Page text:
Sensitive in an Insensitive World

Sensitive In An Insensitive World by Fotopoulou Sophia

All your life you thought something was wrong with you. You were uncomfortable around noise. No one understood your need to be alone. You seemed to know things without being told. The good news is that you are not dysfunctional. You are a highly sensitive person (HSP). You are not the only one; you share this trait with at least 20% of the population who are referred to as shy or touchy.

Emotional Sensitivity
Empathic people do have observable traits that are easily identified. Interestingly, the traits are a set of characteristics that have always had their own air of mystery. Referring to a set of psychological traits that has never been adequately explained before. These characteristics are commonly referred to as emotional sensitivity.

Sensitivity is a set of character traits that has just begun receiving attention from the psychological community within the past few years. This is strange, because it has always been fairly prevalent among the population. Nevertheless, it has not even been officially recognized as a personality type. Following is a list that describes the attributes of emotionally sensitive people.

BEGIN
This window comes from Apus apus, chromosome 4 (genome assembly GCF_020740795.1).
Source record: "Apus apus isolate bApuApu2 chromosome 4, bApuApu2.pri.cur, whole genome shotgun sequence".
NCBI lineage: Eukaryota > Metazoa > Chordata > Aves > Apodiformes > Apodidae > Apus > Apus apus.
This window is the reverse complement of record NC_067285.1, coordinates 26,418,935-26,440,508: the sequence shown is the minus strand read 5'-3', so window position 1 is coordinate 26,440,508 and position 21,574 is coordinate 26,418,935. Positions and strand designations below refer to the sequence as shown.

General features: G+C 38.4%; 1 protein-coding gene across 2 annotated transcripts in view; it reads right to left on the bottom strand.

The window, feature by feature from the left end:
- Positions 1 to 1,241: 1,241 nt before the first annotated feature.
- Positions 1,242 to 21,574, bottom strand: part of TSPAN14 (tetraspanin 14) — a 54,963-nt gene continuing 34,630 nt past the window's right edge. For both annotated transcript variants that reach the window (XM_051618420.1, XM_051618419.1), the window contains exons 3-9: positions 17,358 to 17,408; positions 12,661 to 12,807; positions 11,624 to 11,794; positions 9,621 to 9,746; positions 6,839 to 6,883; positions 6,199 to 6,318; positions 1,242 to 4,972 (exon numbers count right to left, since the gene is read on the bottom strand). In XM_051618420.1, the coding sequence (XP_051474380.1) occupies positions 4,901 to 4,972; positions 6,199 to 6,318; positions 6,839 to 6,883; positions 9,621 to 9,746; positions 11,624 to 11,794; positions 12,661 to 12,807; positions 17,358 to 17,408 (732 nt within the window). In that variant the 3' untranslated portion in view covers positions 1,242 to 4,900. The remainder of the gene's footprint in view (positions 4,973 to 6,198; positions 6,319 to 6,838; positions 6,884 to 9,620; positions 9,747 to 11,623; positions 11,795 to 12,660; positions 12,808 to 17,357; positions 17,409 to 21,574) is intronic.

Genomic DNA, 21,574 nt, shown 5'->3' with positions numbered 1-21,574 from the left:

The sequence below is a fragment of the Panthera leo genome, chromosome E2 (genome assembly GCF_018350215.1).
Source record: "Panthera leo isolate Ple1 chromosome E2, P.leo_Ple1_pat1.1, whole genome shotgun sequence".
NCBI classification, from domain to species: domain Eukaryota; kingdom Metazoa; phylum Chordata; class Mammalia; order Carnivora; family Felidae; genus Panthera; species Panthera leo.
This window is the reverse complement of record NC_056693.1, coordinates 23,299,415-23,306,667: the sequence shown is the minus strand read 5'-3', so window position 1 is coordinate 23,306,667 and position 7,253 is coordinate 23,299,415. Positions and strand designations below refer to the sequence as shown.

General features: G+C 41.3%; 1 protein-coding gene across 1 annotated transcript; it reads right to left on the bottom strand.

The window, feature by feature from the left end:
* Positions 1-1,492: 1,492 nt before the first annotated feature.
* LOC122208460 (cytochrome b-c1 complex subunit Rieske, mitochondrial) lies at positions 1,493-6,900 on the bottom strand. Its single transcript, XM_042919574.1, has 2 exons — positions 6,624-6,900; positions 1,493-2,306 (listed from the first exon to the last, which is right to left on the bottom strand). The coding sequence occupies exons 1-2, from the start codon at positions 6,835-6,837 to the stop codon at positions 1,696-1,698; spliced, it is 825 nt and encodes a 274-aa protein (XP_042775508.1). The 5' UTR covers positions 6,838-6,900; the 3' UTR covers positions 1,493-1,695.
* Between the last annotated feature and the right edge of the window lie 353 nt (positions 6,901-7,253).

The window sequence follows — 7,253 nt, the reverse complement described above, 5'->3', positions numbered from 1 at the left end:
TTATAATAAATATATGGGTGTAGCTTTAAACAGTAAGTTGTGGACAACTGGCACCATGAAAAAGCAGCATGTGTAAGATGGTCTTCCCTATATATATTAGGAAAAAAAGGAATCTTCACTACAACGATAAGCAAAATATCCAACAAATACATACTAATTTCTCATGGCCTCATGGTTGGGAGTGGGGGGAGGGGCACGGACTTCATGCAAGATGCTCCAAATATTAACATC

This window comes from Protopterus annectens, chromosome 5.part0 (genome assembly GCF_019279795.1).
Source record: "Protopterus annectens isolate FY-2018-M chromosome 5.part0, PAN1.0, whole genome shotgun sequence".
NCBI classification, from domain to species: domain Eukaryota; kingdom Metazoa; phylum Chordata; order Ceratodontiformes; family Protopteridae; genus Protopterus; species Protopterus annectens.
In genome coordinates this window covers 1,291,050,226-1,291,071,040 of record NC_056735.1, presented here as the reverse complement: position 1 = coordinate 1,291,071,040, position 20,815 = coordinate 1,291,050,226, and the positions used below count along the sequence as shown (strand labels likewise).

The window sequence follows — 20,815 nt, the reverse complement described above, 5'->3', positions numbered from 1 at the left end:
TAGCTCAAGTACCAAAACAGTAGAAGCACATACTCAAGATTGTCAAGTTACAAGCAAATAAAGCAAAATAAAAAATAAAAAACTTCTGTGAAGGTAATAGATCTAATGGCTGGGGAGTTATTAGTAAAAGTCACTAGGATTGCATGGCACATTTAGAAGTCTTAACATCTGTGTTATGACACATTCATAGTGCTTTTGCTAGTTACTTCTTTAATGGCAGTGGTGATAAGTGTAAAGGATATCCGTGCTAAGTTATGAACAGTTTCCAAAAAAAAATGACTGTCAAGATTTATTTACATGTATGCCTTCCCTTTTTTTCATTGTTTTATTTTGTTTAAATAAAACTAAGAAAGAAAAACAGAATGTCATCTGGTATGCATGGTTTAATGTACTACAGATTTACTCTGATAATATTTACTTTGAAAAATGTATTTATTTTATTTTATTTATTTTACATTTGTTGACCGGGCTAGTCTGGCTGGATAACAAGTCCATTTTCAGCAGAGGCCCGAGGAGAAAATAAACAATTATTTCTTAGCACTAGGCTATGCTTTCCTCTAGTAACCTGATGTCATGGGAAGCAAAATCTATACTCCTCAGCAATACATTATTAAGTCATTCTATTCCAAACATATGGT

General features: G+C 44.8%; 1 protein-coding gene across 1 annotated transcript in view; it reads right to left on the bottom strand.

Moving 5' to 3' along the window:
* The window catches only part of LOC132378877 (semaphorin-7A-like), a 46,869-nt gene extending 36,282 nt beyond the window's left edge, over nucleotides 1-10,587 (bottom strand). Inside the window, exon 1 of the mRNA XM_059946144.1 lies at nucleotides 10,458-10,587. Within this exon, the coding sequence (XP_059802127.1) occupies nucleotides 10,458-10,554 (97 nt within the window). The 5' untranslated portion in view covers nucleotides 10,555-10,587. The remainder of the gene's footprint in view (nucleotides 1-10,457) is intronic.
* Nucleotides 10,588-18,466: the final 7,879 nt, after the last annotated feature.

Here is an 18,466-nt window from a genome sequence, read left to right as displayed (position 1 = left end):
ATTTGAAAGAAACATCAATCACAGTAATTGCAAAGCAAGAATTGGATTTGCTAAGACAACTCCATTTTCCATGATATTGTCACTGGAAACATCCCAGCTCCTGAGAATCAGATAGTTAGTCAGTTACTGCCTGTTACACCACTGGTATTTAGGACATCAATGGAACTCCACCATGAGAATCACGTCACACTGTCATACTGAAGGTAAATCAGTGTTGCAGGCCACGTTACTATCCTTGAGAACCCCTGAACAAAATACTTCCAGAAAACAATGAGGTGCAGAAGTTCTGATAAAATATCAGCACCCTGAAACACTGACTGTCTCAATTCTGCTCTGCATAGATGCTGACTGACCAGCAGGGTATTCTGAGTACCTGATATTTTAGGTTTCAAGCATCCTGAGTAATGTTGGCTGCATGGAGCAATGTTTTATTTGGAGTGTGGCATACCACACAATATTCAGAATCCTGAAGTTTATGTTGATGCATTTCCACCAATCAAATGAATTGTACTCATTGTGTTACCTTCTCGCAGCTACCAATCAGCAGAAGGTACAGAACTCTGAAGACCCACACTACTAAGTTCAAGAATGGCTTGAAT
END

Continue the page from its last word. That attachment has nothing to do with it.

1. Emotionally sensitive people feel emotions often and deeply. They feel as if they “wear their emotions on their sleeves.”

2. They are keenly aware of the emotions of people around them.

3. Sensitive people are easily hurt or upset. An insult or unkind remark will affect them deeply.

4. In a similar vein, sensitive people strive to avoid conflicts. They dread arguments and other types of confrontations because the negativity affects them so much.

5. Sensitive people are not able to shake off emotions easily. Once they are saddened or upset by something, they cannot just switch gears and forget it.

6. Sensitive people are greatly affected by emotions they witness. They feel deeply for others’ suffering. Many sensitive people avoid sad movies or watching the news because they cannot bear the weighty emotions that would drive to their core and stick with them afterwards.

7. Sensitive people are prone to suffer from recurrent depression, anxiety or other psychological disorders.

8. One the positive side, sensitive people are also keenly aware of and affected by beauty in art, music and nature. They are the world’s greatest artists and art appreciators.